The legacies of these historical figures are finding renewed resonance today and the territory’s strategic and symbolic significance has risen in the geopolitical cultures of both countries. In Armenia’s evolving and anxious geopolitical culture, it is especially sensitive: Should the “backbone of the country” break, the country itself will not be able to stand.
The outcome of the 2020 war left the residents of Syunik in a state of shock. As a result of Azerbaijan’s military victory, its armed forces were soon visible on hilltops and locations abutting Armenian towns and villages. Before long, Azerbaijan had begun to reinforce these positions with bases and garrisons.
Armenian and Azerbaijani military forces remain in close proximity. In the village of Khnatsakh in Syunik, for example, the two flags are easily visible on the ridge above a picturesque bowl-shaped valley, fluttering across from one another. Most residents of Khnatsakh can see the Azerbaijani position from their homes.
Fieldwork in the area in 2021 revealed a variety of local emotions about the sudden changes along the border. The overriding feeling was one of precariousness and uncertainty. All along Armenia’s newly militarized eastern border, fearful villagers have stopped using some land that they had previously employed for cultivation or pasture. Incidents of shooting and cattle rustling have become common over the past two years, some resolved through Russian mediation, some not. The capacity of the Armenian government and military are largely seen as ineffective and discouraging.
At the same time, many older residents of Syunik from the generation socialized in Soviet times have active and even pleasant memories of Azerbaijani friends and colleagues. Yet, with all the violence and hardened attitudes of the past three decades, the prospects for renewed neighborliness seem remote.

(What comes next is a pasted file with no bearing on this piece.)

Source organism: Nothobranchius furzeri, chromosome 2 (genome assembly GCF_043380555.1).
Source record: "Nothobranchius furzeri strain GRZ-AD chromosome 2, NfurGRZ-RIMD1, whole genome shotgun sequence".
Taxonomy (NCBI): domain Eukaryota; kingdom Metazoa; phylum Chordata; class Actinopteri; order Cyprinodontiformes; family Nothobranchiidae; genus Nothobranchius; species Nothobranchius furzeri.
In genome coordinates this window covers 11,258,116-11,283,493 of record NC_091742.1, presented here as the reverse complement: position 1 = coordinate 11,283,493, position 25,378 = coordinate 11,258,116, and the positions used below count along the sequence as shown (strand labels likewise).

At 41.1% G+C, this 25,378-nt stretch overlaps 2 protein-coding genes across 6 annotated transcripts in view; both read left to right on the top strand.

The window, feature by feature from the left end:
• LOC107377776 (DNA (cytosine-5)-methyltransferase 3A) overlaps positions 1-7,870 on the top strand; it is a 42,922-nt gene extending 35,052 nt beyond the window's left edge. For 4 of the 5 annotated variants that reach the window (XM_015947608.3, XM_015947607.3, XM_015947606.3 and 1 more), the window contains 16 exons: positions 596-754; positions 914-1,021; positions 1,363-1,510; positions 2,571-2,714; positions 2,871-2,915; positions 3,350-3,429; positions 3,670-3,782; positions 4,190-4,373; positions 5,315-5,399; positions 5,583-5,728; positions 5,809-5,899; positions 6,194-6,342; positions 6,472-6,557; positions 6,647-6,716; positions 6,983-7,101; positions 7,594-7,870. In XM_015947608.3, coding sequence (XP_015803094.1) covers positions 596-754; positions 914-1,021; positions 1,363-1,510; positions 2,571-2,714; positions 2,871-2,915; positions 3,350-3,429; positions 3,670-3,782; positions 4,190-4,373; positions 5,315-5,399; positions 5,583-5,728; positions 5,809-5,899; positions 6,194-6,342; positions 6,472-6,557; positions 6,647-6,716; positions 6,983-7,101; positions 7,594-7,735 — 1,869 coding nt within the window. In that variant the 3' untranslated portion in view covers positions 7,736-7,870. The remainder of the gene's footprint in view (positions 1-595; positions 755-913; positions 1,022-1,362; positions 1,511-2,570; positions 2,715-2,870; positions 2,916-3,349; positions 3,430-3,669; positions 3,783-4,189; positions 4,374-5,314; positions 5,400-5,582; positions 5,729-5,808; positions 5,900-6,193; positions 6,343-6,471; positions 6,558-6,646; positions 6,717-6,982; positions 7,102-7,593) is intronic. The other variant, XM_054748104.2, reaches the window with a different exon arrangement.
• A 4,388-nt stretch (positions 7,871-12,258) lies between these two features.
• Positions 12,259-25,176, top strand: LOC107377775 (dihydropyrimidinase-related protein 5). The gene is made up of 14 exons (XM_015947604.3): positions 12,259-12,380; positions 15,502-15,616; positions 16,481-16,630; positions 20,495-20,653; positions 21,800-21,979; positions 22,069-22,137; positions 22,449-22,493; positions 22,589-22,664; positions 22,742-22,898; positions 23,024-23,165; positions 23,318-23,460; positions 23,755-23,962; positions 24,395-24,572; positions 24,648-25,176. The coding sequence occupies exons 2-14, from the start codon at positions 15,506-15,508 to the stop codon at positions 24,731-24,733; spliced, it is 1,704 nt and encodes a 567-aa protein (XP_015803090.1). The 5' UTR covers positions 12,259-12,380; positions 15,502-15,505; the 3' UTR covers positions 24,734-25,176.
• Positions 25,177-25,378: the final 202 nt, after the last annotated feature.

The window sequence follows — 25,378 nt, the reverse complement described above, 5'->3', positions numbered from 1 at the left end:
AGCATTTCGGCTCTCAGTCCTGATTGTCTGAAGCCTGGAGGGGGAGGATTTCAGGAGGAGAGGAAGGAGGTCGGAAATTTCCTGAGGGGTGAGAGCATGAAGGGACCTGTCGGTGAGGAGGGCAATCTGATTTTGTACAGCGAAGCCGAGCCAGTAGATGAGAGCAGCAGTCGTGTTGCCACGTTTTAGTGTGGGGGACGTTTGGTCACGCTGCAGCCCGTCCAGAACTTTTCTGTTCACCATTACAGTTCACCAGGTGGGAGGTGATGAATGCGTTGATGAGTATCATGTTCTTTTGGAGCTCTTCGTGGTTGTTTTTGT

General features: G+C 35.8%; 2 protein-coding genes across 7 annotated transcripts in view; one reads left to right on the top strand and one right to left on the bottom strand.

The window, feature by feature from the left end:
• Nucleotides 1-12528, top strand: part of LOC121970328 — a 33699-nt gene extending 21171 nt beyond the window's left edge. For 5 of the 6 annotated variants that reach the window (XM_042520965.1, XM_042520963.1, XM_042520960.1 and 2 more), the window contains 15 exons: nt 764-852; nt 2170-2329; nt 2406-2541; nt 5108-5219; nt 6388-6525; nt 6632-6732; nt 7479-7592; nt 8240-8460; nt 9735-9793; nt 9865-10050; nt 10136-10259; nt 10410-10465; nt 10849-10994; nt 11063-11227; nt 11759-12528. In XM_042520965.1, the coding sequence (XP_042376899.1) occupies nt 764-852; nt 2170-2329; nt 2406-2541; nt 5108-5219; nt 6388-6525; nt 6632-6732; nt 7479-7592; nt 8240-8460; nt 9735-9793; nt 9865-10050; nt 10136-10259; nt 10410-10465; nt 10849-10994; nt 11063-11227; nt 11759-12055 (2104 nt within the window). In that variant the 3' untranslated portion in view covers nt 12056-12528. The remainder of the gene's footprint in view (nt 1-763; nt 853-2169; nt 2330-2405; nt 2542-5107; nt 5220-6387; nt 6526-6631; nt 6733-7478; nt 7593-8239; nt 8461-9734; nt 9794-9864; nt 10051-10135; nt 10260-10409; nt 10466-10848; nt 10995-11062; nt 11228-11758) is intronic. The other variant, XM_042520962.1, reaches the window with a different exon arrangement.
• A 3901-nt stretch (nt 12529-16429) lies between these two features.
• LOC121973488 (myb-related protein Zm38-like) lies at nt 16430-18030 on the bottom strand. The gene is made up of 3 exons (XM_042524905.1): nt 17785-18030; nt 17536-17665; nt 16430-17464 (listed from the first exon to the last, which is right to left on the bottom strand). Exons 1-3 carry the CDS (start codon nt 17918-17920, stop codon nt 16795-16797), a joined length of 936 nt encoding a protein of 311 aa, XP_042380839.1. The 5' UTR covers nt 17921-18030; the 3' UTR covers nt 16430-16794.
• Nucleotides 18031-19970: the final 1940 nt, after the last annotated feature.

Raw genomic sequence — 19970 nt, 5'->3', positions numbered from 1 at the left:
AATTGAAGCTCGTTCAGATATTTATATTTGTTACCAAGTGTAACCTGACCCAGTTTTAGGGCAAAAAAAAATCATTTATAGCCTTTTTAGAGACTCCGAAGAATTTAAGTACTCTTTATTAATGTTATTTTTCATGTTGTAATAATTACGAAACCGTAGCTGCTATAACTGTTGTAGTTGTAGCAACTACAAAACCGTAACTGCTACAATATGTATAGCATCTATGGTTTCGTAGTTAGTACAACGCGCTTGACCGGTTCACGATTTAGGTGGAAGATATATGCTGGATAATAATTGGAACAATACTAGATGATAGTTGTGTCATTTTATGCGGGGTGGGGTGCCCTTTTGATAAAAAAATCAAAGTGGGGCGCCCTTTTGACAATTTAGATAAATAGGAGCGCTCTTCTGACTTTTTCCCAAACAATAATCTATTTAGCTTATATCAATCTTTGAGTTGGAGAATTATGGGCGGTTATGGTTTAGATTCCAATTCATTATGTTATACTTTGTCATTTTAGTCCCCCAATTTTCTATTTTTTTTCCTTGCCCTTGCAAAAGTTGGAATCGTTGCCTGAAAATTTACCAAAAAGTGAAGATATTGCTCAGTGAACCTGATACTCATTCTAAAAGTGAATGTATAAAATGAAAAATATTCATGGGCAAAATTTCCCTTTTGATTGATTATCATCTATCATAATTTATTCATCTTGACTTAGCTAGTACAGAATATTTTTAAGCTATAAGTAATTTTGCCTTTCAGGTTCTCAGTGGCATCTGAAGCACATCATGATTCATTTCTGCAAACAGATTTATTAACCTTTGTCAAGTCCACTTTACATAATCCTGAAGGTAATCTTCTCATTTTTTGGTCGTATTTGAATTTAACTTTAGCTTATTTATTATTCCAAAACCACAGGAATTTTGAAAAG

A journalist in Kapan, the provincial capital, expressed a deep fear for the safety of her family. “My child goes to school every day under the viewfinder of the Turk,” she said. (The word “Turk” is commonly used in Armenian discourse to refer to both Azerbaijanis and Turks.)
One constant fear is that Azerbaijan is maneuvering to continually shift the borderline to its advantage. Armenia’s military counts five areas where Azerbaijani forces have carried out incursions into Armenian territory since May 2021. A further six areas were targeted in the September 2022 attacks. Estimates of Armenian territory now under Azerbaijani control vary: some open source estimates put it at a total of 145 square kilometers (56 square miles) whereas others indicate 127 square kilometers (49 square miles).
A borderization agreement
Via European mediation, Armenia and Azerbaijan have affirmed their recognition of one another’s Soviet-era borders in principle and pledged to work towards finalizing them. The delimitation and demarcation of their mutual border is one of the key elements of a peace agreement under discussion. In subsequent face-to-face diplomacy in the United States and Russia, Yerevan and Baku have gone back and forth on which maps from what era should serve as a point of departure. The Russian government argues it has the only “authentic” Soviet-era sources.
Lines on the map are one thing. Facts on the ground are something else, locations where armies stand and where infrastructure is built along disputed lines. Positions taken up by Azerbaijani soldiers have produced a borderland where none existed before, and enabled a process of borderization across areas that were previously uncontested.
Ultimately, borders are constructs of power. But to acquire local and international legitimacy they require agreement between neighboring states. Any enduring peace requires Armenia and Azerbaijan to agree on a detailed demarcation line on the ground, and on precise protocols for regional transportation routes, whether or not they are frictionless corridors. In Syunik, the process of borderization, and possible de-borderization by new connectivities, has only begun.
Gerard Toal is a political geographer at Virginia Tech’s School of Public and International Affairs. Nareg Seferian is a PhD candidate at Virginia Tech’s School of Public and International Affairs.